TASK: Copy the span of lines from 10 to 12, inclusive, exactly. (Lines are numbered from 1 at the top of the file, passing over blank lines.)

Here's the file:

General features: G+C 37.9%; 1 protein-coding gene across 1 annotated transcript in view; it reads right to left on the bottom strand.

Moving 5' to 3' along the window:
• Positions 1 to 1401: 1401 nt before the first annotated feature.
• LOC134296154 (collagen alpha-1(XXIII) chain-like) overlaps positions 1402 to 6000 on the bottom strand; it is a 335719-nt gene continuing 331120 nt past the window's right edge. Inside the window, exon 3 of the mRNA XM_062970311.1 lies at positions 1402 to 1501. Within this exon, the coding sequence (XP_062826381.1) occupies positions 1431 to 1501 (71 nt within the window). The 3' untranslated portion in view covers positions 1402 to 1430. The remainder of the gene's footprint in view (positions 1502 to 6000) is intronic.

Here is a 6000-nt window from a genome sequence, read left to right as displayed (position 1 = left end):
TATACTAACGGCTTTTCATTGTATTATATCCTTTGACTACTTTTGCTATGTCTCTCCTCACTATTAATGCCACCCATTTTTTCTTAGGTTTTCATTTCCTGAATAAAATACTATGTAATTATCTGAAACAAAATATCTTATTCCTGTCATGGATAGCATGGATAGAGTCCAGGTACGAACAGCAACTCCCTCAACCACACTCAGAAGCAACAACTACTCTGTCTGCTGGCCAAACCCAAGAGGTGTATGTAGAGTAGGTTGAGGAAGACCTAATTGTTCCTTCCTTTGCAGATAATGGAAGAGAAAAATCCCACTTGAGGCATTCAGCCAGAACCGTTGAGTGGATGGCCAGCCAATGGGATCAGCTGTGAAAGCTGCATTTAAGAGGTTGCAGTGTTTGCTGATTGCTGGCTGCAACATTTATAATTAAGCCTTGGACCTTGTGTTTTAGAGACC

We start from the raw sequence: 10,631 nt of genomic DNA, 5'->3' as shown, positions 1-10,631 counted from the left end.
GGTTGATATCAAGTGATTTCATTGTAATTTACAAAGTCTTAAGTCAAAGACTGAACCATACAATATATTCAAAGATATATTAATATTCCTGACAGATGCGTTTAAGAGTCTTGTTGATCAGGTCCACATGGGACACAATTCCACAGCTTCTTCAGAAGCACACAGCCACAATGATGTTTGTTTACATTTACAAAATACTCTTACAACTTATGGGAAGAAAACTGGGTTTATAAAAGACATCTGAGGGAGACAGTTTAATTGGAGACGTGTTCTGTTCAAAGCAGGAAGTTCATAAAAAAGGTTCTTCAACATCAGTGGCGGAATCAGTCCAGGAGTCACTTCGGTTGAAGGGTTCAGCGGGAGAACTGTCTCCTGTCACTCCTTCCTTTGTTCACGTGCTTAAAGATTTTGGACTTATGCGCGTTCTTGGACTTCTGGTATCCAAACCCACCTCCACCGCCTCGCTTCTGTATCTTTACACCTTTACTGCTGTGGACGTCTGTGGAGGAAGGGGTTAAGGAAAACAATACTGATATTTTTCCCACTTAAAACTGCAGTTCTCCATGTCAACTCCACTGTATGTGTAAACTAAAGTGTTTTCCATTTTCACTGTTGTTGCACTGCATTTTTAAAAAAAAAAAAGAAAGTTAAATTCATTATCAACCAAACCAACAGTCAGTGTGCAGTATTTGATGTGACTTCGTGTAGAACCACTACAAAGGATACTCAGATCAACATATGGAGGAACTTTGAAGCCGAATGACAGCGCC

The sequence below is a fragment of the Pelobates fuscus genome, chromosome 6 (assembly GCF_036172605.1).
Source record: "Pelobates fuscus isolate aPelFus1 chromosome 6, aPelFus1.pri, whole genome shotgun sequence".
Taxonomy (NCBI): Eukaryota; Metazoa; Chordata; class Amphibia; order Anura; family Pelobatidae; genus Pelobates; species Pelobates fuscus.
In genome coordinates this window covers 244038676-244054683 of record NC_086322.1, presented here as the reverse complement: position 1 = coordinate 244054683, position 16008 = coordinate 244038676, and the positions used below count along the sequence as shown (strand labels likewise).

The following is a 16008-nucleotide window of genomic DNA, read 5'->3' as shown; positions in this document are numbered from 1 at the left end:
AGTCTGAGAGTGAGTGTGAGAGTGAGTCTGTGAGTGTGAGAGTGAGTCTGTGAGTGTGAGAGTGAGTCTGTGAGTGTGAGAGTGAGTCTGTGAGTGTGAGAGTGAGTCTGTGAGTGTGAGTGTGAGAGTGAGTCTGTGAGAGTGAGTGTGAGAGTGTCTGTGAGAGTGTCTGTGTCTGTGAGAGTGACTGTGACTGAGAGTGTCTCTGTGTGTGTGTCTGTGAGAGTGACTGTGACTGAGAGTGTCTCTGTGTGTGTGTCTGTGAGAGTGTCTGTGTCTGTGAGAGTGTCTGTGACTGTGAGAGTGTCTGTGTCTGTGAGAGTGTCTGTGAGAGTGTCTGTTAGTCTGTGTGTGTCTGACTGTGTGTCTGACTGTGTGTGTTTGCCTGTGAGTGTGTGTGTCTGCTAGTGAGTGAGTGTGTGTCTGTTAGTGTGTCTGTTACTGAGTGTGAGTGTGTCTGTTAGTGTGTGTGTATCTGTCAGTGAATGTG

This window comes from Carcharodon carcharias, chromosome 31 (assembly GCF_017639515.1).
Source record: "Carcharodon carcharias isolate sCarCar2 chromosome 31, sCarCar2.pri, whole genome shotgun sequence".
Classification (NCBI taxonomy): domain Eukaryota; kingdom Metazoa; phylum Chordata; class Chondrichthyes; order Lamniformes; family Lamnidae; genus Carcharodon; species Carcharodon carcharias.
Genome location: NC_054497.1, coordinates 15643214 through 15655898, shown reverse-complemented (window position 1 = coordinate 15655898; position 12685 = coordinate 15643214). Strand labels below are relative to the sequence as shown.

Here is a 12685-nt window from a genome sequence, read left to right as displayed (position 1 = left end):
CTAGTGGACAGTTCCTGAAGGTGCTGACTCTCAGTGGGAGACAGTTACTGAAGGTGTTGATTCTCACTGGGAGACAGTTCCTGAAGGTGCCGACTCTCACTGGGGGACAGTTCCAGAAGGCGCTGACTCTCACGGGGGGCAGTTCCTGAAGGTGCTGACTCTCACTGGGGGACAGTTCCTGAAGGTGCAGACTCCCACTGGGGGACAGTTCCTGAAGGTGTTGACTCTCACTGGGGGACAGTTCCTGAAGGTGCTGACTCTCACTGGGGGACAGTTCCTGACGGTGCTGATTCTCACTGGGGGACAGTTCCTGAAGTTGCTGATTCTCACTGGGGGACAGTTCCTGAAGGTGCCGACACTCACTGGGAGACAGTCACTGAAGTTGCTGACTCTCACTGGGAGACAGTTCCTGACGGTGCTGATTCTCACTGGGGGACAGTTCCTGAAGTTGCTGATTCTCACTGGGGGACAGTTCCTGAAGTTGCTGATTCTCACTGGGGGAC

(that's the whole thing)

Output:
Source record: "Pelobates fuscus isolate aPelFus1 chromosome 6, aPelFus1.pri, whole genome shotgun sequence".
Taxonomy (NCBI): Eukaryota; Metazoa; Chordata; class Amphibia; order Anura; family Pelobatidae; genus Pelobates; species Pelobates fuscus.
In genome coordinates this window covers 244038676-244054683 of record NC_086322.1, presented here as the reverse complement: position 1 = coordinate 244054683, position 16008 = coordinate 244038676, and the positions used below count along the sequence as shown (strand labels likewise).